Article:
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Re: Phase 4 satellite(s)?



See below for some comments.

73,

John
KD6OZH

----- Original Message -----
From: "n4xeo" <n4xeo@amsat.org>
To: "John Stephensen, KD6OZH" <kd6ozh@amsat.org>
Sent: Sunday, 24 December 2000 17:42 UTC
Subject: Re: [amsat-bb] Phase 4 satellite(s)?


 > I know that I'll get flamed for this reply, but I'm going to do it anyway.
 >
 >
 >
 > At 09:23 2000-12-24 +0000, you wrote:
 > >In looking at all the mail passing through this reflector recently it is
 > >obvious that the only type of satellite project for the future that will
 > >satisfy everyone is one that doesn't cost much, allows world-wide
 > >communication and is usable from a portable station with a fixed antenna.
 >
 > Why does it have to satisfy EVERYONE???? It only has to satisfy the
 > majority of the AMSAT "MEMBERS" and AO-40 "SATISFED" the majority of amsat
 > MEMBERS world wide.
 >
It doesn't really have to satisfy everyone to get funded. This was just a
comment on what appears on the AMSAT-BB. I donated $1000 to AO-40 last year
and built several transverters to use with it so I do support it.
 >
 > >This isn't technically feasible with one satellite. However, it is
feasible
 > >with a network of satellites that are interconnected. The number of
 > >satellites must be limited in order to fit AMSAT's budget.
 >
 > Since "you" are amsat, are you willing to get involved and start to work
on
 > this project??? If you get enough info and plans together, work it up to
 > present it to the amsat board. I'm sure the board would let you head it up
 > and run with it if it was workable
 >
I am just testing the waters to see if there is any support out there.
Submitting a proposal that only one person supports would be a waste of
time. It would take a phase 3D size team to implement this and it will take
two or three people to figure out how much this would cost, how long it
would take to build and put together a reasonable proposal.

What Phil Karn has been saying makes sense except for the fact that everyone
must buy new equipment immediately. A hybrid approach that supports existing
equipment might actually work. It's interesting that he hasn't commented on
my email.
 >
 > >  I read through
 > >some old AMSAT-NA Proceedings and see one possible solution.
 > >
 > >Perhaps AMSAT should be considering a marriage of satellite and Internet
 > >technology for voice communications similar to what is happening with
APRS.
 >
 >
 > I've seen the same thing with PACKET . once the internet came around
packet
 > went down hill in the USA. You have to remember that Amatuer radio is a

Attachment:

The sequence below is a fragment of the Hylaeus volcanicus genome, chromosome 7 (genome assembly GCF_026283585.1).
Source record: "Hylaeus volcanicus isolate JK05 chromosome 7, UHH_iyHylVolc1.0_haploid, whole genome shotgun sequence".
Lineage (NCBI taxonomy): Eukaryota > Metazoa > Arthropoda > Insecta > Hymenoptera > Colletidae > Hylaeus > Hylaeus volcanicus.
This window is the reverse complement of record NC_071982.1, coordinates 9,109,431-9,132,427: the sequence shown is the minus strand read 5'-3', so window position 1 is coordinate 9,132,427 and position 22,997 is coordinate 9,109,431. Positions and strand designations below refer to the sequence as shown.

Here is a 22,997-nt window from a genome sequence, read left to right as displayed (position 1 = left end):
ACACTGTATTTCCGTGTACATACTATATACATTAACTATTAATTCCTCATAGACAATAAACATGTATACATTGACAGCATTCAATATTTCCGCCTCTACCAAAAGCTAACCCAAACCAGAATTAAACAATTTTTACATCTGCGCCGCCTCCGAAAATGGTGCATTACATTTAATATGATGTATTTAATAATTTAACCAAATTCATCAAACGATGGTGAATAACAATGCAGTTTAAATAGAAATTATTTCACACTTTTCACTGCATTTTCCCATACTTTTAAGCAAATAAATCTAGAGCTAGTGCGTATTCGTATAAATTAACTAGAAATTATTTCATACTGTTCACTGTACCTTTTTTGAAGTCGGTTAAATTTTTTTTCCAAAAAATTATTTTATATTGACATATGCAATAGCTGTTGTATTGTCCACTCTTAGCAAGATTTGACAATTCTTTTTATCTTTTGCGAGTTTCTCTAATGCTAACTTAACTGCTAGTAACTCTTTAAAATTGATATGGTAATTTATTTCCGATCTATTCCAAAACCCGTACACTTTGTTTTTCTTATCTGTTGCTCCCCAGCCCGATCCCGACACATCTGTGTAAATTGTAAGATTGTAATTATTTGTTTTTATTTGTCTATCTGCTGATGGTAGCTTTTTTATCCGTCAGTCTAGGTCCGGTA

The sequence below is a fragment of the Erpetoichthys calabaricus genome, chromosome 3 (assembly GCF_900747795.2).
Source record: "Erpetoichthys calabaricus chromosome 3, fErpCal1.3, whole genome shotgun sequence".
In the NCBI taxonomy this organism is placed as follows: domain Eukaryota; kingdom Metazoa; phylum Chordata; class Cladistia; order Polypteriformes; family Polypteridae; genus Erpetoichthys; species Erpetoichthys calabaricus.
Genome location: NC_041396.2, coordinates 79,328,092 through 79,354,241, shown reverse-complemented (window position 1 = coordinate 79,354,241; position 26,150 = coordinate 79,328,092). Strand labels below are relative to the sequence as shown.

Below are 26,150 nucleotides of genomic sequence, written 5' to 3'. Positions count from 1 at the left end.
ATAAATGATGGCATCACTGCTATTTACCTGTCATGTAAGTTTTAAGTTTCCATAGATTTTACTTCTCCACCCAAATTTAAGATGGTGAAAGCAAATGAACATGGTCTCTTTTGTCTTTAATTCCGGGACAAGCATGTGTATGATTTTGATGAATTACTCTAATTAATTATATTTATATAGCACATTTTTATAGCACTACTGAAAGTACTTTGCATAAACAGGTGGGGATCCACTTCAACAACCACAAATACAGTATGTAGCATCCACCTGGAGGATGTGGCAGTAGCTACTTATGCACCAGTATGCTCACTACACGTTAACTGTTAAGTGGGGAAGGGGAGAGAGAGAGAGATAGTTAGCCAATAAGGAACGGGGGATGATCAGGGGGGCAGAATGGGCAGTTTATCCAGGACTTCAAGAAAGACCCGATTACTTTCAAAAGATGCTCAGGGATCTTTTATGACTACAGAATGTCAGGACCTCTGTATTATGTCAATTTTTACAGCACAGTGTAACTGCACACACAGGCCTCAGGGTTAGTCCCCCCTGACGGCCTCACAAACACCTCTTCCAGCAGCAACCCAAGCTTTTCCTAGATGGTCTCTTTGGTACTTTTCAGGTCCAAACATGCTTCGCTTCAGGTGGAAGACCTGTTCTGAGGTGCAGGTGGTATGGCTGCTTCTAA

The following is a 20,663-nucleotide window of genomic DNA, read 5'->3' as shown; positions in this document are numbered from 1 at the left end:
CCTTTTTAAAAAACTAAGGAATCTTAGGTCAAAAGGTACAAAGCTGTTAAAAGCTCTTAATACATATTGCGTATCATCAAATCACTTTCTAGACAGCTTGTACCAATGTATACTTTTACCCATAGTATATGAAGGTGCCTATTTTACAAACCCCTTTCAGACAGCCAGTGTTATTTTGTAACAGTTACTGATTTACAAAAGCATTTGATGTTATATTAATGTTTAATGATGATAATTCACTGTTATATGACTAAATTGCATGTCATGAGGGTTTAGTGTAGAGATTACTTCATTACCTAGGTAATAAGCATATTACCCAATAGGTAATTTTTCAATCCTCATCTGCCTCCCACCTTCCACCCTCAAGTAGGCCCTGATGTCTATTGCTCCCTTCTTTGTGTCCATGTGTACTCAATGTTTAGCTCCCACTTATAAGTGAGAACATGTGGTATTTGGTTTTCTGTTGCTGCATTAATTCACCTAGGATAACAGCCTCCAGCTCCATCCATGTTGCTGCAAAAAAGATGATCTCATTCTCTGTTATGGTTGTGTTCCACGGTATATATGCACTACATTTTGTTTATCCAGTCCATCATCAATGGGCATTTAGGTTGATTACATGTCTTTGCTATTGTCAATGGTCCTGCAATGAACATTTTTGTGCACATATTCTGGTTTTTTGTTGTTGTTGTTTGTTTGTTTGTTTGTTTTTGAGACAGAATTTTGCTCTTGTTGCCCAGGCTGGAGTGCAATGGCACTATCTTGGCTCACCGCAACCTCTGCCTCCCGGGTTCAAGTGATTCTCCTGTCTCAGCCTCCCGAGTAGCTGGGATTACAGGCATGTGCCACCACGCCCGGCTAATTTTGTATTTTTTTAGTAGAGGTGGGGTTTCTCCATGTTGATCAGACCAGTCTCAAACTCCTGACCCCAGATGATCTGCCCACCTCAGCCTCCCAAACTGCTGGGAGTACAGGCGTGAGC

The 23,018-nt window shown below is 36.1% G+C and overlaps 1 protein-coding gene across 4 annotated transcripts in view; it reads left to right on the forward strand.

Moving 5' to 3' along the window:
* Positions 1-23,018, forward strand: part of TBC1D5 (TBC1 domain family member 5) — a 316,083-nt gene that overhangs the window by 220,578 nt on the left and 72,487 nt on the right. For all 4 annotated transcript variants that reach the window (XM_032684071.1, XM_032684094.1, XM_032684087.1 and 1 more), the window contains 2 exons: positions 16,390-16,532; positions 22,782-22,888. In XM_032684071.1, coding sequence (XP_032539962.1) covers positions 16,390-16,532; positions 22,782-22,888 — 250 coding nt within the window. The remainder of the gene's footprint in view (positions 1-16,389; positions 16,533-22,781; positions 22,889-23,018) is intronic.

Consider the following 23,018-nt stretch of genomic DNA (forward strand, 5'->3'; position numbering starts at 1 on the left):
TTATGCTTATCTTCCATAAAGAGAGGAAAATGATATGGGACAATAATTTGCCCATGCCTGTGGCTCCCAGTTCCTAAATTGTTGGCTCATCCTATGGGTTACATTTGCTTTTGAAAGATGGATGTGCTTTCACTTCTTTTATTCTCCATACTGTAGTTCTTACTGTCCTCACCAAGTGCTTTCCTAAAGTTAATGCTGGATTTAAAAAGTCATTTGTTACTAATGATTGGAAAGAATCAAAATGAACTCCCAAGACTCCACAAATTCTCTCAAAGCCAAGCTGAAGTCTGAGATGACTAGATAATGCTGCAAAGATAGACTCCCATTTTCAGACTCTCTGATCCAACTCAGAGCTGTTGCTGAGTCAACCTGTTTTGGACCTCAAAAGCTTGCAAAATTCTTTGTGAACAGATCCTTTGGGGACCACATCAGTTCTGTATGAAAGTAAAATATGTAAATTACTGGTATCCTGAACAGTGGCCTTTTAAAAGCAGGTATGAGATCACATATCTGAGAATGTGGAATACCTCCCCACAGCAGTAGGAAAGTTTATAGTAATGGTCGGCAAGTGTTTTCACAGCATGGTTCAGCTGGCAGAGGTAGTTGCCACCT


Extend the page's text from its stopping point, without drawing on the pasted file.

> SERVICE that we are supposed to be giving. The hobby only comes into place
 > when we aren't needed for a emergency.
 > What is going to happen to the packet network in a emergency when the
phone
 > lines are down and no one had bothered to have RF links in place??
 > NOTHING!! our "service" would be useless.!!!
 >
 > Using your example above, what are we going to do when there is a
emergency
 > and the phone lines go down and we have NO INTERNET?? Or don't you care >
that it is a service first and hobby second??
 > We would have a bunch of leo birds up there that we wouldn't be able to
 > pass much traffic on because of their short pass time since the "internet"
 > link isn't there. I feel that the internet has it's place and so does
 > Amatuer radio, but not in the same box!!!
 >
My email may not be clear enough. The user can communicate with the
satellite directly via existing FM voice transceivers. The footprint of the
satellite covers the entire US so two or three ground stations could provide
redundant intersatellite links in case the phone lines go down and the
satellite would still be accessible within its footprint without the
intersatellite links.

So far none of our amateur satellites has been used to provide emergency
communications because they don't provide 24-hour coverage. We either need 3
phase 3 satellites or a constellation of lower orbit satellites to make them
useful for emergency communication. I think that the constellation would
provide more reliability and lower overall cost. However, the amount of
traffic that needs to go outside the disater area is generally small and is
easily handled by HF links. We can't easily justify the Amateur Satellite
Service on emergecy communication capabilities.

Amateur satellites can be better justified as educational tools if they
demonstrate new technologies that are useful outside the amateur radio
service. The system I proposed would do that.
 >
 > >Two articles in the 1997 Proceedings of the AMSAT-NA 15th space symposium
 > >provide some interesting information.
 > >
 > >Martin Davidoff, K2UBC, "Selecting Orbits for LEO Constellations: SSB/CW
 > >Communications"
 > >
 > >Daniel Schultz, N8FGV, "Digital Voice Modulation for a Future Generation
of
 > >Ham Satellites"
 > >
 > >K2UBC proposes multiple satellites in RS-15-like 2000 km polar orbits.
One
 > >satellite provides coverage of an entire continent wile it is overhead
and
 > >does not require the use of directional antennas.  It also provides